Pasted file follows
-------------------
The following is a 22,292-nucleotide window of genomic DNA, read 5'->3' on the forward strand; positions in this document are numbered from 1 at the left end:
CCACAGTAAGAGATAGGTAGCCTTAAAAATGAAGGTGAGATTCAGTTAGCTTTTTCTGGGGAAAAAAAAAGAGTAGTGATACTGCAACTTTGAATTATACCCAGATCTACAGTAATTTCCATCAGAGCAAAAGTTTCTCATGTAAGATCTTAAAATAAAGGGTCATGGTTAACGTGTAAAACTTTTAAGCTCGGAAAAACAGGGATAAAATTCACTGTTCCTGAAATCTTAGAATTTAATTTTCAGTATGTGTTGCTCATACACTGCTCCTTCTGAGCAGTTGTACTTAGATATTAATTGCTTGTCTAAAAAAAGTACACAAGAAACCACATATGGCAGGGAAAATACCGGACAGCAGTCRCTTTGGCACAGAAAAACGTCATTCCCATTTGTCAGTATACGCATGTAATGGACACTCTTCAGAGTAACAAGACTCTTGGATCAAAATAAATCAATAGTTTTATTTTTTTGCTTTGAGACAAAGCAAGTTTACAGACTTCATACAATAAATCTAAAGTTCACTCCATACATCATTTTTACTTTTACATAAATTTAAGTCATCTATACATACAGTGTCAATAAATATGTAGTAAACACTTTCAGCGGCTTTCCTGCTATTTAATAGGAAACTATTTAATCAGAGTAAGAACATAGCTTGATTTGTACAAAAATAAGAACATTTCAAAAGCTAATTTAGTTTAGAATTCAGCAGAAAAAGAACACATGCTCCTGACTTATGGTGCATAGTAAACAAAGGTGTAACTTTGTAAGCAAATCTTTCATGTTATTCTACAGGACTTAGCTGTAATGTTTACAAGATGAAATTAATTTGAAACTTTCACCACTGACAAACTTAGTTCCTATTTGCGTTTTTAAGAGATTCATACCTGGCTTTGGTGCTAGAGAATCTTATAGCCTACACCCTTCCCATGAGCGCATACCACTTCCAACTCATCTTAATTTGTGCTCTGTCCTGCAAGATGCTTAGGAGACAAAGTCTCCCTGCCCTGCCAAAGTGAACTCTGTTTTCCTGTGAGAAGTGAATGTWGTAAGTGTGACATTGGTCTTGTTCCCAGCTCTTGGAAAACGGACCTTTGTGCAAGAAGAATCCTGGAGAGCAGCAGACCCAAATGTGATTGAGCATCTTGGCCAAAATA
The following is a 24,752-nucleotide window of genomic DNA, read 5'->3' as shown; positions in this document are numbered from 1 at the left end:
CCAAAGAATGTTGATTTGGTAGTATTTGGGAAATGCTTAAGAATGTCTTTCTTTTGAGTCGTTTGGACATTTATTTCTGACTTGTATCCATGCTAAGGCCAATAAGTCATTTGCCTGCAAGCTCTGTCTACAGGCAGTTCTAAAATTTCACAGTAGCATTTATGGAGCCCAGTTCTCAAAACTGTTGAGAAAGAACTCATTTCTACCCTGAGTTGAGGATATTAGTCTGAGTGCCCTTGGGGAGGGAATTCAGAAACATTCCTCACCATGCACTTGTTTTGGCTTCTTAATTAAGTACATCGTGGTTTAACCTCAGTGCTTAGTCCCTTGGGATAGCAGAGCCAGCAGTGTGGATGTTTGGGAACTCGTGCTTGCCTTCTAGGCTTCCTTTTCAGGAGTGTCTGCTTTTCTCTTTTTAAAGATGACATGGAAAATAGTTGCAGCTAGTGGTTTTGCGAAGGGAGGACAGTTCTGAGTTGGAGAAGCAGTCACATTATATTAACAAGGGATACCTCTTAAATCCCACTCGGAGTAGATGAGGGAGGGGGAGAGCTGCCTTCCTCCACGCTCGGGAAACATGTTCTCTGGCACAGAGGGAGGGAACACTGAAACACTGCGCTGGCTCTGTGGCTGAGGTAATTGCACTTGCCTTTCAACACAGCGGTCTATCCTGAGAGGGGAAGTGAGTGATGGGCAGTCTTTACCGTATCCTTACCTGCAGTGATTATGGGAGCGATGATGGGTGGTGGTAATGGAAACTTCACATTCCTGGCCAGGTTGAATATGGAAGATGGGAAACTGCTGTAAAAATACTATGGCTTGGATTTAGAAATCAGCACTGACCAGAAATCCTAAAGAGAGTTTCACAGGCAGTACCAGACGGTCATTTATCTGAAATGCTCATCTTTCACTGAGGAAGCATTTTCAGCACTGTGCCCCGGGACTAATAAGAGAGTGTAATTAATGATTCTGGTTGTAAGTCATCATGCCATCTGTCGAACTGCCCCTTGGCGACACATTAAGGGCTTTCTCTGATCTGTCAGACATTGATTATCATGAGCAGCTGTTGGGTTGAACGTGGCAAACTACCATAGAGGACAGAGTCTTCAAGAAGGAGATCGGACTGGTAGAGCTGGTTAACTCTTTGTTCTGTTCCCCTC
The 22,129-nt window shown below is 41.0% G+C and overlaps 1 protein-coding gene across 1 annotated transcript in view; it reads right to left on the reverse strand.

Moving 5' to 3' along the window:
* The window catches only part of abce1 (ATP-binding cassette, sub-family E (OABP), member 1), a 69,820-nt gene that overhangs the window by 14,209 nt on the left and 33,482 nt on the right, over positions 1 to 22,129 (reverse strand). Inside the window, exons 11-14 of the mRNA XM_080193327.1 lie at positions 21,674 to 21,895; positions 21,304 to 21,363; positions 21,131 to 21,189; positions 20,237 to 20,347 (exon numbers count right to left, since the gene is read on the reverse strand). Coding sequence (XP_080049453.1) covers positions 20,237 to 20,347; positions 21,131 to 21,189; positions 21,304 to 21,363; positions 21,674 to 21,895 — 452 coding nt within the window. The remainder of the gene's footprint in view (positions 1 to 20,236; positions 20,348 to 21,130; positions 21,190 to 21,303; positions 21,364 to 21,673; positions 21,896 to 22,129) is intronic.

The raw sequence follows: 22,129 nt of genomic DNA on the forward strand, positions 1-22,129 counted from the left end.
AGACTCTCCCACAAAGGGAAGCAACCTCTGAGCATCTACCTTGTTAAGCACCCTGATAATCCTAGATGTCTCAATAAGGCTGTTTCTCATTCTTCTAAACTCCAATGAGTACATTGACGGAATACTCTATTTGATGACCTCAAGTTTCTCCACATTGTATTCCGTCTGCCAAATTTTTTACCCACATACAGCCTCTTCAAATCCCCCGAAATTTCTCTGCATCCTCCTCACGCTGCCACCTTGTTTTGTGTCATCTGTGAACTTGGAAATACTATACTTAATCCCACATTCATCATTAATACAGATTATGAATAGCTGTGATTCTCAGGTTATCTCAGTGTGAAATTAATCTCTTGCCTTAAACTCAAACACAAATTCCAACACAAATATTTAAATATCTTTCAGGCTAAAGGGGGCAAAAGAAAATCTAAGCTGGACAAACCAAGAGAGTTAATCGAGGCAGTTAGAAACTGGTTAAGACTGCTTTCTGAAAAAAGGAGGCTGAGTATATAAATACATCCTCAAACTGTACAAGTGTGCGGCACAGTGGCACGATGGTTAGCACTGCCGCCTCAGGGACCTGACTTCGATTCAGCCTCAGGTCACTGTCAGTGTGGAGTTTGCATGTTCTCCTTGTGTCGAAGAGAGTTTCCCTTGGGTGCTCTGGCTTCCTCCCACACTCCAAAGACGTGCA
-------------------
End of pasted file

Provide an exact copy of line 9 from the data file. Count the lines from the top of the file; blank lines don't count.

AGACTCTCCCACAAAGGGAAGCAACCTCTGAGCATCTACCTTGTTAAGCACCCTGATAATCCTAGATGTCTCAATAAGGCTGTTTCTCATTCTTCTAAACTCCAATGAGTACATTGACGGAATACTCTATTTGATGACCTCAAGTTTCTCCACATTGTATTCCGTCTGCCAAATTTTTTACCCACATACAGCCTCTTCAAATCCCCCGAAATTTCTCTGCATCCTCCTCACGCTGCCACCTTGTTTTGTGTCATCTGTGAACTTGGAAATACTATACTTAATCCCACATTCATCATTAATACAGATTATGAATAGCTGTGATTCTCAGGTTATCTCAGTGTGAAATTAATCTCTTGCCTTAAACTCAAACACAAATTCCAACACAAATATTTAAATATCTTTCAGGCTAAAGGGGGCAAAAGAAAATCTAAGCTGGACAAACCAAGAGAGTTAATCGAGGCAGTTAGAAACTGGTTAAGACTGCTTTCTGAAAAAAGGAGGCTGAGTATATAAATACATCCTCAAACTGTACAAGTGTGCGGCACAGTGGCACGATGGTTAGCACTGCCGCCTCAGGGACCTGACTTCGATTCAGCCTCAGGTCACTGTCAGTGTGGAGTTTGCATGTTCTCCTTGTGTCGAAGAGAGTTTCCCTTGGGTGCTCTGGCTTCCTCCCACACTCCAAAGACGTGCA